Gore Bay’s Jeff Hietkamp reflects on safe beef farming

GORE BAY—Taking safety into consideration is a daily thought for the many farmers who work across Manitoulin Island. Beef farmer Jeff Hietkamp is no exception.

Mr. Hietkamp operates Clover Hill Farm just outside Gore Bay, where he lives with his family. He says he has been around farming his whole life and, after a stint working down south, he assumed the operations of Clover Hill in 2001.

“I try to work safely every day, because I have no one to replace me,” Mr. Hietkamp says. “Most farmers are the same. It’s only you that’s going to do the work, so you have to try to work safely every day.”

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Beyond his concerns about who could support the farm in his absence, the value Mr. Hietkamp places on safety takes on even more significance when he thinks of his partner and his children that he has to support.

To improve safety on his farm, he has considered safety factors from the infrastructure itself to the animals he raises.

“As far as cattle handling facilities and moving livestock around, I’ve tried to improve things here at the farm with safety in mind. I’ve put self-locking head gates in, added some corrals and extra penning,” says Mr. Hietkamp.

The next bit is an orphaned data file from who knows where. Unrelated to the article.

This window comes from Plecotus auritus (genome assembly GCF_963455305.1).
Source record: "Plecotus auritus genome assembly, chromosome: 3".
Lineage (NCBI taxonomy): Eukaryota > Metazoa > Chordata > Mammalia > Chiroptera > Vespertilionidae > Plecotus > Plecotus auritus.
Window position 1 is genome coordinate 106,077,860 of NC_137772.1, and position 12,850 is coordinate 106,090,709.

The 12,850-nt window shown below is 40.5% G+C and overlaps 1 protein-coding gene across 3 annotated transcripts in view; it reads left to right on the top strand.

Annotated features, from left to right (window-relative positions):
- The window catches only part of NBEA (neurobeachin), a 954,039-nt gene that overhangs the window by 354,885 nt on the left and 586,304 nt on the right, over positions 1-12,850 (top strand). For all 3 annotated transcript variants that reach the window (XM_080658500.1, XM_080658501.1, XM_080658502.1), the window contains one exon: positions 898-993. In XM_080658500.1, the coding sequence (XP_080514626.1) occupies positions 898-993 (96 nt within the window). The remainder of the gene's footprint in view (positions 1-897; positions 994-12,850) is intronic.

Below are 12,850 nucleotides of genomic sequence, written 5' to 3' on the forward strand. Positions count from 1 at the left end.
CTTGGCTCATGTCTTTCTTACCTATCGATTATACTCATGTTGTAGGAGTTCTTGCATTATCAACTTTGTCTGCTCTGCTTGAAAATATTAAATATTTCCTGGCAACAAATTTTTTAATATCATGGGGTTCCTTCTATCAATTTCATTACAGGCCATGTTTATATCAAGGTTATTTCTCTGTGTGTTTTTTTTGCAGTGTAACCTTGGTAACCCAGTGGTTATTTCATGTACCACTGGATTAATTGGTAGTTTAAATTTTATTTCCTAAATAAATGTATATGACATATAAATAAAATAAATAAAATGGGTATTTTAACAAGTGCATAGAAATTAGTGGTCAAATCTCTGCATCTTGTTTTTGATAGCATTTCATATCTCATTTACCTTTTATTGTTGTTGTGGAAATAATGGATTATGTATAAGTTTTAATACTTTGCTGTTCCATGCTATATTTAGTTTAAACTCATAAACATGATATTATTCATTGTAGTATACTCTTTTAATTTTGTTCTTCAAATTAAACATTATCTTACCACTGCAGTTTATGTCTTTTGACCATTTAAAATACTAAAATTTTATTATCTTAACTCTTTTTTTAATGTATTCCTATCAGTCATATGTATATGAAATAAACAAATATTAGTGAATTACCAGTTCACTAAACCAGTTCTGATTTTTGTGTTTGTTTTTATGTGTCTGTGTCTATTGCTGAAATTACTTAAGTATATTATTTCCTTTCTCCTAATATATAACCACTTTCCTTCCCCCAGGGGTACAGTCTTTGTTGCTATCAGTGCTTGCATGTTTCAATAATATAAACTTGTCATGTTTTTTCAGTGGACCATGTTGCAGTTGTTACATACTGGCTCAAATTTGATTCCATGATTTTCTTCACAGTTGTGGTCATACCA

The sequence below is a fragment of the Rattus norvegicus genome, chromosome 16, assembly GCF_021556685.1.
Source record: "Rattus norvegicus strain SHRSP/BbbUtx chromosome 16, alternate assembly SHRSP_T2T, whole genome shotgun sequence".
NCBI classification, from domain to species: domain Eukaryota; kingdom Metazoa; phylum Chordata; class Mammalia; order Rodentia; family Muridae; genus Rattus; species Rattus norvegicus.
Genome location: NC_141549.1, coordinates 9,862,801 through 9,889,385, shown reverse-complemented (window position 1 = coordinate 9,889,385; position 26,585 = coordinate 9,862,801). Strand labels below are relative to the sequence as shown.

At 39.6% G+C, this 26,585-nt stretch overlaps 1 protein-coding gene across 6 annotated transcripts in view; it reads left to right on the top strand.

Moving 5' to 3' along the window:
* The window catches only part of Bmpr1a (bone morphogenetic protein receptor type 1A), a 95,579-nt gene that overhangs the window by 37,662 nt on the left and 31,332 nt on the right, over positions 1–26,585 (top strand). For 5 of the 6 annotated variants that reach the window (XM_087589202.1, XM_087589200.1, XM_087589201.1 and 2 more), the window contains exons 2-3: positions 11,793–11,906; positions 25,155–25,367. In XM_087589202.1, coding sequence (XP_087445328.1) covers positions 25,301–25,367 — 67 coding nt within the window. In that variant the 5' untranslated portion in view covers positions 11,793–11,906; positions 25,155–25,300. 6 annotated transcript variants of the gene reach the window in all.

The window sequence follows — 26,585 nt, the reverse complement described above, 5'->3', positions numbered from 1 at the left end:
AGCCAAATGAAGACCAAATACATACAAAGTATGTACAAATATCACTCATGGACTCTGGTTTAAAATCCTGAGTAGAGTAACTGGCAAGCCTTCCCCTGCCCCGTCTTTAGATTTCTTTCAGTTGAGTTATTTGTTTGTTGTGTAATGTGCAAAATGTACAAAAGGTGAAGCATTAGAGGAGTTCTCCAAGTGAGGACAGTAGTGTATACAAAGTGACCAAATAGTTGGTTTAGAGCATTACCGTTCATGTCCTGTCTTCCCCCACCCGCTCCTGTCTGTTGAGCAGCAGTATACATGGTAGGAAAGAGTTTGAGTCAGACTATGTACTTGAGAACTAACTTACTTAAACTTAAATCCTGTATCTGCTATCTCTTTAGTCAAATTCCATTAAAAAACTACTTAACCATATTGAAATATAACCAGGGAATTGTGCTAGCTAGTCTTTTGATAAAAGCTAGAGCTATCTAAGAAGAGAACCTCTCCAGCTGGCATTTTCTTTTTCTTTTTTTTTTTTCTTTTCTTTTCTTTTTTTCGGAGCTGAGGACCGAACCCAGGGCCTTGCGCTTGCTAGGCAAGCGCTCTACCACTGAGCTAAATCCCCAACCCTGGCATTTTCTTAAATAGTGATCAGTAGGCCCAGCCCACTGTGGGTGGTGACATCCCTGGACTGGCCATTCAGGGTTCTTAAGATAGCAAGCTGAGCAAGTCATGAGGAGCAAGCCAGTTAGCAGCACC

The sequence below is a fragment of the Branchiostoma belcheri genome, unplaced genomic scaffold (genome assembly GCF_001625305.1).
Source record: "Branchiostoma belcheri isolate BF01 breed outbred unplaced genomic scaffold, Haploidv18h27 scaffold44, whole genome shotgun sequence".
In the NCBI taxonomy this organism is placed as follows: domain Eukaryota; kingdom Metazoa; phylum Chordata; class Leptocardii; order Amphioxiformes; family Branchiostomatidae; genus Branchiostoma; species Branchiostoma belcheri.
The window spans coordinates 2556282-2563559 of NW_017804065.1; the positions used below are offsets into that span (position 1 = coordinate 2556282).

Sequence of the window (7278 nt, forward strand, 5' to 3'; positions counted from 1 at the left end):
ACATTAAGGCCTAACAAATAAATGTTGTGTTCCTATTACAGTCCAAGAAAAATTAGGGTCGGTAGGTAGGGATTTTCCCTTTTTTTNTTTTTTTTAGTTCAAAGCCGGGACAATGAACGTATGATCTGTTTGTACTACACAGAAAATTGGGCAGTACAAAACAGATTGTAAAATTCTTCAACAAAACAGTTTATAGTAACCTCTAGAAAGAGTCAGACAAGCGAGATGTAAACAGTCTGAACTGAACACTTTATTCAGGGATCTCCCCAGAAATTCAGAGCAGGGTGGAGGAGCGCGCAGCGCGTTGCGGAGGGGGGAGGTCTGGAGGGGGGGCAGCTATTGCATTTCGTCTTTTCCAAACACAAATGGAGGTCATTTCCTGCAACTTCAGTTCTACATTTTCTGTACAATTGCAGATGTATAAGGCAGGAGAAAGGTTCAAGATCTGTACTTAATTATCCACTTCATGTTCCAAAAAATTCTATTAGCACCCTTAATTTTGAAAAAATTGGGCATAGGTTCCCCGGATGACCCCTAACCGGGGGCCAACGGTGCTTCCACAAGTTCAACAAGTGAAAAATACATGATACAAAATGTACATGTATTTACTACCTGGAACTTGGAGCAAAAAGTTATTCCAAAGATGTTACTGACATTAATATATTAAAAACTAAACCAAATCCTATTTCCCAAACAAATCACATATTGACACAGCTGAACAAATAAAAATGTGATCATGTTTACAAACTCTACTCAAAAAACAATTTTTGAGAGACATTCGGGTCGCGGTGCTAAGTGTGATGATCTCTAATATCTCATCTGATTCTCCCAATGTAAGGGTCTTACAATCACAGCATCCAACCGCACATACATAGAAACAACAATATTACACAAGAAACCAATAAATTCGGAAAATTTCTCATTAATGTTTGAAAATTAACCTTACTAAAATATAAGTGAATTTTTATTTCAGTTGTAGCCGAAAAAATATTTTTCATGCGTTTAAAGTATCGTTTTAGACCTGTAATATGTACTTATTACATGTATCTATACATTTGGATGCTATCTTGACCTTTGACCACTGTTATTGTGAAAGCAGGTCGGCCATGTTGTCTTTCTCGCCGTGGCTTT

While animal comfort and safety is a crucial element to overall farm safety, Mr. Hietkamp adds that he pays special attention to planning for worst-case scenarios.

“I think a lot about, if there’s a problem, where I will go and how I will avoid injury,” he says.

The animals themselves at Clover Hill are even selected with an eye to best safety practices.

“When we’re selecting our breeding stock, the temperament of the livestock is something I think about quite a bit. I want as quiet a cattle as I can find,” he says.

Having well-tempered cows reduces the chances of animals going rogue and injuring farmers or even themselves in the process. This reduces stress levels for both farmers and their animals which can lead to a better product and better health for the farmer.

Although close calls can still happen even in a safer-designed facility, Mr. Hietkamp says they can turn into positive experiences if they are taken in a broader context.

“It makes you think about what you can do different or better the next time so you don’t get into that spot,” he says.

Canadian Agricultural Safety Week offers a chance for farmers and non-farmers alike to pause and reflect on the role of farms within the community and the significance of safety improvements in creating healthier communities for all. This commemorative week runs until March 16 and the program is run by Farm Credit Canada.

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